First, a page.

The Iranocentric disposition of Persian Studies goes above and beyond language textbooks. This fall one of my students at U.C. Berkeley returned from Dushanbe where she had spent the summer learning Persian through the Critical Language Scholarship (CLS). Throughout the program her Iranian instructors had blatantly corrected her Tajik-accented pronunciation and asked her to speak “pure Persian” (read Tehrani). I must bizarrely emphasize that she was living in Tajikistan where she stayed with a Tajik family. To her dismay, the linguistic scope of the program hardly celebrated that of her host country. Given the lack of academic ties between North American and Iranian universities, the Persian-language program in Tajikistan has offered an alternative to many students who may have otherwise wished to study in Iran. But one wonders where students such as mine, particularly interested in Tajikistan, can gain a pedagogically egalitarian education?
It goes without saying that this troubling trend is about much more than one student’s interest in Tajikistan. It is about a language program, sponsored by the U.S. government, that consciously privileges Iran and unabashedly erases Tajik, its accent and contributions to Persian literary culture while being in its territory. Sadly, this is the norm abroad and here at home. All too often one hears of Afghan heritage students in the United States who are regularly corrected by their Iranian instructors for their Dari parlance. Such issues are almost nonexistent from conferences and publications, yet many academics still find it urgent to caution against the use of Farsi for the sake of what they deem a “proper” presentation and promotion of our cultural heritage. One may ask, who defines the contours of this shared heritage? May one speak on its behalf?
The role of the state in institutionalizing what is excluded or included in language programs (and literary canons) cannot be underscored enough. For instance, before the occupation of Afghanistan, most if not all Persian-language classes had a decidedly Iranian focus. It was only well after October 2001 that there was growing interest in Dari-language classes. Once primarily serving the U.S. military, the Dari-language program now caters to all who are interested in Afghanistan and has developed its own pedagogical design. In a similar vein, the field of Persian Studies would not be the same today if the U.S. foreign policy was focused on Central Asia, as it was after the invasion of Afghanistan, or if the Tajik government were to invest in the teaching of the Tajik language, similar to the way many Persian Gulf states have invested in Arabic and Islamic Studies.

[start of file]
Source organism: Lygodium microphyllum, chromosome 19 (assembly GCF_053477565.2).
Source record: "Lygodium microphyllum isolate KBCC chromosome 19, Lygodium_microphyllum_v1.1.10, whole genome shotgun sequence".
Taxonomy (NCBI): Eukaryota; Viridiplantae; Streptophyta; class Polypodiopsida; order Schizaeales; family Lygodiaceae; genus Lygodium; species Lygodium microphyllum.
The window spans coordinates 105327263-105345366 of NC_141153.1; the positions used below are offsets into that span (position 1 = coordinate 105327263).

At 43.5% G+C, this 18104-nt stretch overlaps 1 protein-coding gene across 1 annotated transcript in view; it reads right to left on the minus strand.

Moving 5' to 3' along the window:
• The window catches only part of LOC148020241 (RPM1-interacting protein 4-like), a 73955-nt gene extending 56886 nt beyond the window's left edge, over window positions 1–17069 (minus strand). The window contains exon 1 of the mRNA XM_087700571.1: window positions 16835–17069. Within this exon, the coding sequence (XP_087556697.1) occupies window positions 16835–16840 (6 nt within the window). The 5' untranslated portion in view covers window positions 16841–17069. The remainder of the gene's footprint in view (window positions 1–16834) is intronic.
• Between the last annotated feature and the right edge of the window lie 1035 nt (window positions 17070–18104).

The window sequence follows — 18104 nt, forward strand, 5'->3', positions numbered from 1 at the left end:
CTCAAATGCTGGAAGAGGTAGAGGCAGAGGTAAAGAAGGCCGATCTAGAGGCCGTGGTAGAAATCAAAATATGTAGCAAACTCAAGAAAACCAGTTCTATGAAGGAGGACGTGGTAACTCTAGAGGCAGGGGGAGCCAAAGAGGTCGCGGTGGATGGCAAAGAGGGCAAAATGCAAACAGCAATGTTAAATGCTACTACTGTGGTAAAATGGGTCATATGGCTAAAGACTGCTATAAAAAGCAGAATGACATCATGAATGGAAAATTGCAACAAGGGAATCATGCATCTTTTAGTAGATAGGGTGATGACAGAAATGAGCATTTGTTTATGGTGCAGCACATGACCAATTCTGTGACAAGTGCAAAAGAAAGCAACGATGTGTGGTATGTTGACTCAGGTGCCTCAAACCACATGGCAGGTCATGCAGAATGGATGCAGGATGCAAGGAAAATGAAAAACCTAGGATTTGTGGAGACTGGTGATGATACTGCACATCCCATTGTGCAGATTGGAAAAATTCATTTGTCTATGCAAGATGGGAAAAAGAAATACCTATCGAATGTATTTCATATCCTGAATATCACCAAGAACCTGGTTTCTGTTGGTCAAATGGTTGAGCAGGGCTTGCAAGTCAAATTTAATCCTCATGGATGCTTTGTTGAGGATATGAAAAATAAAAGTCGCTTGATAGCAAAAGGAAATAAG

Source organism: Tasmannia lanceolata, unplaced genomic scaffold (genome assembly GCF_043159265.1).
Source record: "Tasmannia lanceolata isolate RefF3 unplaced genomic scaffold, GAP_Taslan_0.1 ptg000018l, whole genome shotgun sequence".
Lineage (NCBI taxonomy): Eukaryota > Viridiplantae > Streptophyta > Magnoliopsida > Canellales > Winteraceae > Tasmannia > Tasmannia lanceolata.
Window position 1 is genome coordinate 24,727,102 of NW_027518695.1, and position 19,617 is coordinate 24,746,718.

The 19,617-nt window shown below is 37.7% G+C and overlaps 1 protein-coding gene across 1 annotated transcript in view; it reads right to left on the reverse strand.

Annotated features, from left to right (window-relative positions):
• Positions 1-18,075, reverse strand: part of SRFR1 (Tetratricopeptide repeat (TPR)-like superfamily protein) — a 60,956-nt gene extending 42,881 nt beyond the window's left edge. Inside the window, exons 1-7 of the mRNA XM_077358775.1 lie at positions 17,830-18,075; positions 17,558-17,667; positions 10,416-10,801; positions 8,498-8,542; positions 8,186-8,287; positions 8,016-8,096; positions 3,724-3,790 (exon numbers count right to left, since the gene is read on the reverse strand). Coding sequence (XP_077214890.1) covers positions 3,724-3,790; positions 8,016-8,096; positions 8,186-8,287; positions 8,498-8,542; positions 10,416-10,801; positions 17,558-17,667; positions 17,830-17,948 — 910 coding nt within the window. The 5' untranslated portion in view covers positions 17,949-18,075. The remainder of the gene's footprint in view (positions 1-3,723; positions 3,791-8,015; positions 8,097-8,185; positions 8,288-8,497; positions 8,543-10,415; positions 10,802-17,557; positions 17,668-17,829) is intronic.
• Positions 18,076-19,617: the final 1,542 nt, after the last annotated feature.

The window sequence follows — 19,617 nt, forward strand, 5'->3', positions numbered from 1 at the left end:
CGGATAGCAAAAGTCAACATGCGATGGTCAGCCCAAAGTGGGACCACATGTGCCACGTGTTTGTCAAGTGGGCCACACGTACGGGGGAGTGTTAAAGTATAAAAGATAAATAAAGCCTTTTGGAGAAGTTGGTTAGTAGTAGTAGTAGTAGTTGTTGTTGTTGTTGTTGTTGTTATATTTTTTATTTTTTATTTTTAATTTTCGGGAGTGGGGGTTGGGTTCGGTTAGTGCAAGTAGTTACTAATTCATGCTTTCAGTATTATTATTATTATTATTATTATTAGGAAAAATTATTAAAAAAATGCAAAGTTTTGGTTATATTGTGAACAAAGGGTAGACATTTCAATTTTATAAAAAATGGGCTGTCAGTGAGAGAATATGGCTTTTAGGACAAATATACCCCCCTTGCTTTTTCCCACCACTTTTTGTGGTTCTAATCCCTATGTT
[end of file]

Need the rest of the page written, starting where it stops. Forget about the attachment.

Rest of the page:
Boxing up Persian literary culture as a national Iranian heritage is not only visible in language classrooms and textbooks, but also in translation and works of scholarship. Afghan and Tajik writers and poets are regularly excluded by anthologies of Persian literature in translation. A recent study, The World of Persian Literary Humanism, admirably critiques the Iranocentric domain of Persian Studies, but its critical posturing hardly materializes in its own literary purview. For instance, its final chapters treat Persian’s encounter with Europe, the subsequent formation of the nation-state and its impact on the patterns of circulation and patronage in Persian poetry. Particularly in the last chapter, the author could have included non-Iranian writers and scholars whose life is marked by traveling and traversing national borders. One such example is Mawlana Khal Mohammad Khasta who moved to Balkh from Bukhara after his birthplace fell to Tsarist Russia. In Mazar-i Sharif, he edited the literary magazine Bidar. He later settled in Kabul and anthologized the works of Persian-language poets in Afghanistan. A generation of Afghan writers and literati considers itself his student. Mu‘asirin-i sukhanwar, one of his anthologies, was published eight years before Forugh Farrokhzad’s anthology of contemporary Persian poetry, Az Nima ta ba‘d, was posthumously printed in Tehran in 1968. Unlike Farrokhzad, there is little or no scholarly work on Khasta in English.
Overall, in spite of the self-declared non-nativist framework of The World of Persian Literary Humanism, there is no mention or meaningful engagement with the Persian literary production of Afghanistan or Tajikistan in the latter part of the twentieth century. The author’s militant mission to categorically reject what he deems “nativist” and “Orientalist” modes of historiography leaves very little room to critically engage with primary sources from Afghanistan and Tajikistan (or anywhere else for that matter). In other words, its theoretical framework hardly returns to its rightful source: Persian literary production. As such, the author’s criticism of Persian Studies’ Iranocentrism hardly transcends mere rhetoric as he goes on to enshrine canonized Iranian figures of contemporary Persian literature (and arts and cinema) while relegating Afghan and Tajik writers and literati to the status of curious endnotes.